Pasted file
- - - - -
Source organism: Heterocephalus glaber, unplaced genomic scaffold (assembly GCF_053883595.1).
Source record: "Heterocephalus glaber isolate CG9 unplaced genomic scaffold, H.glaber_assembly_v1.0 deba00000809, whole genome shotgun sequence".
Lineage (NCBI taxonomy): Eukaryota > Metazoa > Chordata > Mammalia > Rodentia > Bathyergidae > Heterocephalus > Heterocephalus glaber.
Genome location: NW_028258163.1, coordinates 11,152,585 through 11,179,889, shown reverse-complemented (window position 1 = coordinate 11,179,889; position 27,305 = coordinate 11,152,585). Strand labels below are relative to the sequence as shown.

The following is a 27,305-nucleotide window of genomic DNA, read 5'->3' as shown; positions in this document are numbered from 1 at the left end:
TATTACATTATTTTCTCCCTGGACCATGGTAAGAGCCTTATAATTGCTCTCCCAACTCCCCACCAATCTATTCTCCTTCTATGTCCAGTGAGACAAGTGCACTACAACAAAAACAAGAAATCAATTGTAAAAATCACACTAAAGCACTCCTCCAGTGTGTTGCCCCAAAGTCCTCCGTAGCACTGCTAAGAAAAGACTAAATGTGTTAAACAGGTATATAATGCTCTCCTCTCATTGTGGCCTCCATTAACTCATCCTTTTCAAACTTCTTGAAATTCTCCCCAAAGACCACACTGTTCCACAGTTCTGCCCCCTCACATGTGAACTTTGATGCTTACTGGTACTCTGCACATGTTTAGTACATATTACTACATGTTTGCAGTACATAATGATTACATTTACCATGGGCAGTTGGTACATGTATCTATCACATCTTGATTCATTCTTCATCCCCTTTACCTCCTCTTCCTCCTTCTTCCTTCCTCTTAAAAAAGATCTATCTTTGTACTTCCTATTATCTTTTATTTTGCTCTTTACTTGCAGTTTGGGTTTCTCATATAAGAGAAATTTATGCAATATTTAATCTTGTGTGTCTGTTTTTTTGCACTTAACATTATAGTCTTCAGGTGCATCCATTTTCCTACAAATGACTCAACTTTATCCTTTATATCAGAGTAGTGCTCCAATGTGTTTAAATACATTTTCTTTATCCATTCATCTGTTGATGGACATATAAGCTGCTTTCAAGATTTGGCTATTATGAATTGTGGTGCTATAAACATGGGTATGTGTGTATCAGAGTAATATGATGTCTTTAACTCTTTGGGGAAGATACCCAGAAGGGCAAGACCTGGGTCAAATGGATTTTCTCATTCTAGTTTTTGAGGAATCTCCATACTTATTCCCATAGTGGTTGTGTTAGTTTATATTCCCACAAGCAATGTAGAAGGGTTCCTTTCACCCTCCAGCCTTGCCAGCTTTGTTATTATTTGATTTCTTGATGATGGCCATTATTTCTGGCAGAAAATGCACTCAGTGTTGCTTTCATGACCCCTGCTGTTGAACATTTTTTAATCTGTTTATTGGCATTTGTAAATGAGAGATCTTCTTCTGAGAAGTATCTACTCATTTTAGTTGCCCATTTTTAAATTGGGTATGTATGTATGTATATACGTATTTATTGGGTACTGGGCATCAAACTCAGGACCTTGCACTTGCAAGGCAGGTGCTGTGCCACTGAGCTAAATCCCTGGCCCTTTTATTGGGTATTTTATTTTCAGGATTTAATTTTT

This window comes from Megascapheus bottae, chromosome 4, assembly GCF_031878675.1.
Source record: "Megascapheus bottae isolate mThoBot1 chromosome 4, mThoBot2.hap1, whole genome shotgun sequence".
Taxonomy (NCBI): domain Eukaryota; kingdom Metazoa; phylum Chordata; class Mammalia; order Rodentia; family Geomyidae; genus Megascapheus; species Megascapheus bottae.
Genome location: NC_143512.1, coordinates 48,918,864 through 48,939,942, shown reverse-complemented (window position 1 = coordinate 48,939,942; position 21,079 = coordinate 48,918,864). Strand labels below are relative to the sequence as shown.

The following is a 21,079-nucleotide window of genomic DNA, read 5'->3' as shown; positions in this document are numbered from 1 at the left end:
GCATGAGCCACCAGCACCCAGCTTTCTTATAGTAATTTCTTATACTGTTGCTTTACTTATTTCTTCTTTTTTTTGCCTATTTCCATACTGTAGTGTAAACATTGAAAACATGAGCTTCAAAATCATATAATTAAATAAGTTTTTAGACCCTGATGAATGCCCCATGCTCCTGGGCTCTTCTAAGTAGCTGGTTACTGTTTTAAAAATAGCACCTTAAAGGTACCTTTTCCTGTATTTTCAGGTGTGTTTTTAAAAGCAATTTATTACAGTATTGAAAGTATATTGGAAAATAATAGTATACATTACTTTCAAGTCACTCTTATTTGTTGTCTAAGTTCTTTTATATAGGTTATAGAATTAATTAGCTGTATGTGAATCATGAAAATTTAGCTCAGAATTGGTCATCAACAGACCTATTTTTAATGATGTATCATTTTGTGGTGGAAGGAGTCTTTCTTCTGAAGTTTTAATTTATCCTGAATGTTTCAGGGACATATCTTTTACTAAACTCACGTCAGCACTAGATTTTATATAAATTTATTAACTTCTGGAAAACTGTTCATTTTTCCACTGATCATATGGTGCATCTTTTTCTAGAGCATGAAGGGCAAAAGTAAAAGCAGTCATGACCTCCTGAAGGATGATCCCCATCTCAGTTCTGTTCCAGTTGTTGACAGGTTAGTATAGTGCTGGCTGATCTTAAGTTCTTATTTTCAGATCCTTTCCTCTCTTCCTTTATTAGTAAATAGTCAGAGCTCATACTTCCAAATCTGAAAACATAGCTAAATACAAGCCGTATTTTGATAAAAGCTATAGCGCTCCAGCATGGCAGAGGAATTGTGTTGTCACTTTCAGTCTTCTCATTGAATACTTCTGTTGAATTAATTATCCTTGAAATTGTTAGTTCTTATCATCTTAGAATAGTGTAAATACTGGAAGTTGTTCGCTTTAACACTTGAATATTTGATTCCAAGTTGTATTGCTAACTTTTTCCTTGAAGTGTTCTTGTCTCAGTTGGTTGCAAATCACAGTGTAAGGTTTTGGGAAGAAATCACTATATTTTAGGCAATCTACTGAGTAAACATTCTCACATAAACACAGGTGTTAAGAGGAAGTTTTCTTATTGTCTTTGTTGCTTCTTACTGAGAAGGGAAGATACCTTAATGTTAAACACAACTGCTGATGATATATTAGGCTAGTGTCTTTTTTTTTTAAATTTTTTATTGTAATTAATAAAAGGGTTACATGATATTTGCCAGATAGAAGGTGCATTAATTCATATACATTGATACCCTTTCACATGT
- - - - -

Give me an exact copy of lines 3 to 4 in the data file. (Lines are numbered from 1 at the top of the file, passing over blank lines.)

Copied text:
Lineage (NCBI taxonomy): Eukaryota > Metazoa > Chordata > Mammalia > Rodentia > Bathyergidae > Heterocephalus > Heterocephalus glaber.
Genome location: NW_028258163.1, coordinates 11,152,585 through 11,179,889, shown reverse-complemented (window position 1 = coordinate 11,179,889; position 27,305 = coordinate 11,152,585). Strand labels below are relative to the sequence as shown.